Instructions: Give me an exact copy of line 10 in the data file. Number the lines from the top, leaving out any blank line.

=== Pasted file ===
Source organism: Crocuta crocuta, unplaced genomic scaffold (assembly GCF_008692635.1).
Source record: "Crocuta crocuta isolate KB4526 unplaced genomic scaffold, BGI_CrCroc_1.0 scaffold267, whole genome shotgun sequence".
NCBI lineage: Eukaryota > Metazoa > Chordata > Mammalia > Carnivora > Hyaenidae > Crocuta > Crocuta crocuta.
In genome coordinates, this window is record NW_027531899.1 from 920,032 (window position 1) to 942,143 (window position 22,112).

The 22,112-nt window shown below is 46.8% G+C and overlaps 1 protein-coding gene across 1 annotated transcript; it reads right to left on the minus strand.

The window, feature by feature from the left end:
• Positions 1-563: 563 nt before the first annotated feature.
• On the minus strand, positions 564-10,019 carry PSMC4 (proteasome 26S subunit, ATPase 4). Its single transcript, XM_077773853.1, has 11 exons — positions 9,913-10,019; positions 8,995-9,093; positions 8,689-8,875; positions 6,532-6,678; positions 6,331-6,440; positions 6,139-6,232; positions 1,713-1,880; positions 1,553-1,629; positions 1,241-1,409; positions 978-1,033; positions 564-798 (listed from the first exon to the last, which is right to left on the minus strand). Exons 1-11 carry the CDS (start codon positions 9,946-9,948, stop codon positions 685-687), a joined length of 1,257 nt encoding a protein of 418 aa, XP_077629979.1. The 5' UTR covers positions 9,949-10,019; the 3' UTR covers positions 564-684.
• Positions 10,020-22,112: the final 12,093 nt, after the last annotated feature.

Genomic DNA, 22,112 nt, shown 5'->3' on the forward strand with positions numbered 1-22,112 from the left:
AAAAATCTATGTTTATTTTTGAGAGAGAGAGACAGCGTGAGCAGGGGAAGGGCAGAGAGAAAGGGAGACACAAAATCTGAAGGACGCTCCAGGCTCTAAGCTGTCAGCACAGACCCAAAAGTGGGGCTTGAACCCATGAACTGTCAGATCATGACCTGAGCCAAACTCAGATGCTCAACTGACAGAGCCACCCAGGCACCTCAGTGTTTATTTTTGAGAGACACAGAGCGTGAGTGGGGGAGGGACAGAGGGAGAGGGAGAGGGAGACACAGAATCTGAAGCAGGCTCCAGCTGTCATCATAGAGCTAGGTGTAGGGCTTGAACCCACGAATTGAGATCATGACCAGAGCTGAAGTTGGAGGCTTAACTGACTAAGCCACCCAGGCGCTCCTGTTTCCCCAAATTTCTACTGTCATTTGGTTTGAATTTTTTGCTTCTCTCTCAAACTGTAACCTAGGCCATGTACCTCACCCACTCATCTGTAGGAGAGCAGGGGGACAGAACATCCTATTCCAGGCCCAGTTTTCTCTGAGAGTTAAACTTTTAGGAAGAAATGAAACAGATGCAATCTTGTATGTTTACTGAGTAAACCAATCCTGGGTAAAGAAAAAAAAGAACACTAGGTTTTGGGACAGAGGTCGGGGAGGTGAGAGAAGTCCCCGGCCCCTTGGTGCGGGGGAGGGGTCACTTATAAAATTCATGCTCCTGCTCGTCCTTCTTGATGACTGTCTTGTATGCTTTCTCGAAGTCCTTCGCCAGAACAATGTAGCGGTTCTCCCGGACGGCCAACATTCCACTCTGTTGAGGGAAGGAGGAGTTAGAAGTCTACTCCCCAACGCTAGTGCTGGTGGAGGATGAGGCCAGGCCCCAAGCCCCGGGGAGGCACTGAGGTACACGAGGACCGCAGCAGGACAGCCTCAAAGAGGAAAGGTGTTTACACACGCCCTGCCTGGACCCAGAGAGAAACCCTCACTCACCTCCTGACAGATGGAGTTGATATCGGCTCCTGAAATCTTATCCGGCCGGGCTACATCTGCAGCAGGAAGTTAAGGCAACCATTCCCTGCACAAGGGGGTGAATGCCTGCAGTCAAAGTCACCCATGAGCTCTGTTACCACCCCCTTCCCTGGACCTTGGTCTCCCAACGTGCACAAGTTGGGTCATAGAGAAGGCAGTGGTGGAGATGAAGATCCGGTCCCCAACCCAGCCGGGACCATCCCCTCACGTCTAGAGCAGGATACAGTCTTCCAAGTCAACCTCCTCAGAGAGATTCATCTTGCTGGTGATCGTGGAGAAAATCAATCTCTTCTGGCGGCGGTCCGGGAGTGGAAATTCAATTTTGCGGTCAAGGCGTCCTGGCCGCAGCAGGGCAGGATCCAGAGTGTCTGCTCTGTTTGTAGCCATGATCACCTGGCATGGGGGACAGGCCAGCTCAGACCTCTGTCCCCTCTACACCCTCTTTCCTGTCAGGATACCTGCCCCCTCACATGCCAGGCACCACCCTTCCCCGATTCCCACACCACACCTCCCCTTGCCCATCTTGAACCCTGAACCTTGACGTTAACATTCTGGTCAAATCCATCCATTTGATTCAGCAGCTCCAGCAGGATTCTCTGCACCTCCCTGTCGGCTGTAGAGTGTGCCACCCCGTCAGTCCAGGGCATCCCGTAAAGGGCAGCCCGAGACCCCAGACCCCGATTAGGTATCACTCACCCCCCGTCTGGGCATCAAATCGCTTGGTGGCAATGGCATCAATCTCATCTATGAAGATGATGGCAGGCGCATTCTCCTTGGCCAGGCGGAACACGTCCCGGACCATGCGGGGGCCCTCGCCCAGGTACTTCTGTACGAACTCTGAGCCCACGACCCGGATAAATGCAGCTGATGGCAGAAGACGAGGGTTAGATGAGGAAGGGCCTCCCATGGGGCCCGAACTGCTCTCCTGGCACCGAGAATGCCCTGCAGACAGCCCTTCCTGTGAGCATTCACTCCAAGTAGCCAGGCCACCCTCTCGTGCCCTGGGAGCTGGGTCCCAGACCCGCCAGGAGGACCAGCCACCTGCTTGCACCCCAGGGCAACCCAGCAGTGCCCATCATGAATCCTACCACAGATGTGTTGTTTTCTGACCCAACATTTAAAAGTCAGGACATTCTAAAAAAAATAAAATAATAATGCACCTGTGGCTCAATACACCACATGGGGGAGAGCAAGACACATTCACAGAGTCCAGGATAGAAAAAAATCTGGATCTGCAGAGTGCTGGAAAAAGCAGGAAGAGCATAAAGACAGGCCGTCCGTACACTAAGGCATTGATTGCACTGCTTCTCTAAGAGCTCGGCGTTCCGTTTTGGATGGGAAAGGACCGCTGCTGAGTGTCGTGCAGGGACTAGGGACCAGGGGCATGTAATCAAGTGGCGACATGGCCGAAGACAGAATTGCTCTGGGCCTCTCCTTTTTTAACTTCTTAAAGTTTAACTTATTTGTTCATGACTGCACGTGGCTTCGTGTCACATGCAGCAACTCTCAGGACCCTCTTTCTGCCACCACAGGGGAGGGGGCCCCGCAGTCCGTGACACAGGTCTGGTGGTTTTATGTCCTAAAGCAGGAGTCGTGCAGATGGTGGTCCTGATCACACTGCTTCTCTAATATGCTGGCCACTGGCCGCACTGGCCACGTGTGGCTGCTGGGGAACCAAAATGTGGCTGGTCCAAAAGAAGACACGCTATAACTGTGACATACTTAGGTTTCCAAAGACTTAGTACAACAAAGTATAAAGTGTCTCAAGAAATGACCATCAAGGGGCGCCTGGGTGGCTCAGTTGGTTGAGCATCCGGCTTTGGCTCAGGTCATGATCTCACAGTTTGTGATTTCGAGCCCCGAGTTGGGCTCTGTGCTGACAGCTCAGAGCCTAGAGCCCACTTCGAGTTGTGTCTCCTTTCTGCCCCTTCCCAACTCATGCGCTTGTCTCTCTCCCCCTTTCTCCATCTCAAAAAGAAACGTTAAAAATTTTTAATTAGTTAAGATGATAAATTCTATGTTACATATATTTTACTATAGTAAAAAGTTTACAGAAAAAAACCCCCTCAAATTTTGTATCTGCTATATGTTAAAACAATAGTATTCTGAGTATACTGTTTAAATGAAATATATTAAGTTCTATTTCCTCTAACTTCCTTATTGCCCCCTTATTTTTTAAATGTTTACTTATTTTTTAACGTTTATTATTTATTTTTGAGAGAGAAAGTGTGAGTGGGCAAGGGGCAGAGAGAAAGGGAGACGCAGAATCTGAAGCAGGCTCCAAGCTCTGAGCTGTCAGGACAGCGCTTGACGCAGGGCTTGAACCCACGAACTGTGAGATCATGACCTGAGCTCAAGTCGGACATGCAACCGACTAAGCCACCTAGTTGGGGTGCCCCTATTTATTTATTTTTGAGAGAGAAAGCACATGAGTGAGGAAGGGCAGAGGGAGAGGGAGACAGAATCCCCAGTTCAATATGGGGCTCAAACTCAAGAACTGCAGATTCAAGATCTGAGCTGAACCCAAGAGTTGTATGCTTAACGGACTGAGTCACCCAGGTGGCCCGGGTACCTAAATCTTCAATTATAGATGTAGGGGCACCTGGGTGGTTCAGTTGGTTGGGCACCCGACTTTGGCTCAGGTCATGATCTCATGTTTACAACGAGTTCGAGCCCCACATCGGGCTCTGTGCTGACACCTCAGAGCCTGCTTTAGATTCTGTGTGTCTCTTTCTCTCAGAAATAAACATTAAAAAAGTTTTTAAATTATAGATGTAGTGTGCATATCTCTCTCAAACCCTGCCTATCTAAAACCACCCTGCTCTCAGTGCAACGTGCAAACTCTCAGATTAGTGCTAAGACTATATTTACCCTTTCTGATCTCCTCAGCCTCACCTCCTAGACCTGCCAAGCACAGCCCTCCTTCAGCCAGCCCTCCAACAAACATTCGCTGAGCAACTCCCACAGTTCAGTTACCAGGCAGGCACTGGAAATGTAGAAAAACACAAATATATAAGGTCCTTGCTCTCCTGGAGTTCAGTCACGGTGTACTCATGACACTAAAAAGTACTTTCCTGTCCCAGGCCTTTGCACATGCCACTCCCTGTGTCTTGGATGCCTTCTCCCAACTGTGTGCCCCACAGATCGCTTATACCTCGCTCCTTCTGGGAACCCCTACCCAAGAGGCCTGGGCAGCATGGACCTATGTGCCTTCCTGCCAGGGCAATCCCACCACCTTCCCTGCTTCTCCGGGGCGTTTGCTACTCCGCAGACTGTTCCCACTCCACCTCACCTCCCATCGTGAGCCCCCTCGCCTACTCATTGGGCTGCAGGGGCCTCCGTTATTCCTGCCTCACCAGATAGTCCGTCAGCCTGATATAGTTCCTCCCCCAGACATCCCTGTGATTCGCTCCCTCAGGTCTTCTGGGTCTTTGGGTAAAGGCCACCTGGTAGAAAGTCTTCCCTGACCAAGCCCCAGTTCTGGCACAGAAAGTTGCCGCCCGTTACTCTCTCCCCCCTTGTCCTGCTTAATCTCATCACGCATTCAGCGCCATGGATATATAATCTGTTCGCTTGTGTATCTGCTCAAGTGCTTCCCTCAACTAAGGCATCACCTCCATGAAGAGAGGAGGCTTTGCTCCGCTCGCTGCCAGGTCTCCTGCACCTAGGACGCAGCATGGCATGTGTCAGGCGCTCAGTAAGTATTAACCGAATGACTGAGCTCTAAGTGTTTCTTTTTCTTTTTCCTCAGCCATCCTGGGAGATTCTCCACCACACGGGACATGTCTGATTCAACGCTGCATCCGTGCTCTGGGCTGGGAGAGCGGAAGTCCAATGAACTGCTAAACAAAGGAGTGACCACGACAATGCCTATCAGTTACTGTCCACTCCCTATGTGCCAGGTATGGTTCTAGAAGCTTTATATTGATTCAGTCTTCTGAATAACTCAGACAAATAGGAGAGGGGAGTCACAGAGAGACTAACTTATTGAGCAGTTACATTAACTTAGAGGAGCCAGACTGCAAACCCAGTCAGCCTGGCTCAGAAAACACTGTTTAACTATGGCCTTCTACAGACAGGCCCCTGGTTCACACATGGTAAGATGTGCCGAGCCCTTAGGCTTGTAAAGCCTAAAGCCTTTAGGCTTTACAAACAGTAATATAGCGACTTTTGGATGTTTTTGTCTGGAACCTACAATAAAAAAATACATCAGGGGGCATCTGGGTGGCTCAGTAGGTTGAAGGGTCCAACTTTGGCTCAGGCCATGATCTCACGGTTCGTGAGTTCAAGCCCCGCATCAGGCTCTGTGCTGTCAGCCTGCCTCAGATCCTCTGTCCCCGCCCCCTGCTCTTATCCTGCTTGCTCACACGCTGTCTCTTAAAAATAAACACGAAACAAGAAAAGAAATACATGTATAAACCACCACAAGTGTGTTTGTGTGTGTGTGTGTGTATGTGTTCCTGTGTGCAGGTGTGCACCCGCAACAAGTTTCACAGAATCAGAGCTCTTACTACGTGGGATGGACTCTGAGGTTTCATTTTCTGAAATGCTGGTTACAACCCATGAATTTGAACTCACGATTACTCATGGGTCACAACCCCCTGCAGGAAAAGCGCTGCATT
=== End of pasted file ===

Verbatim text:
Genomic DNA, 22,112 nt, shown 5'->3' on the forward strand with positions numbered 1-22,112 from the left: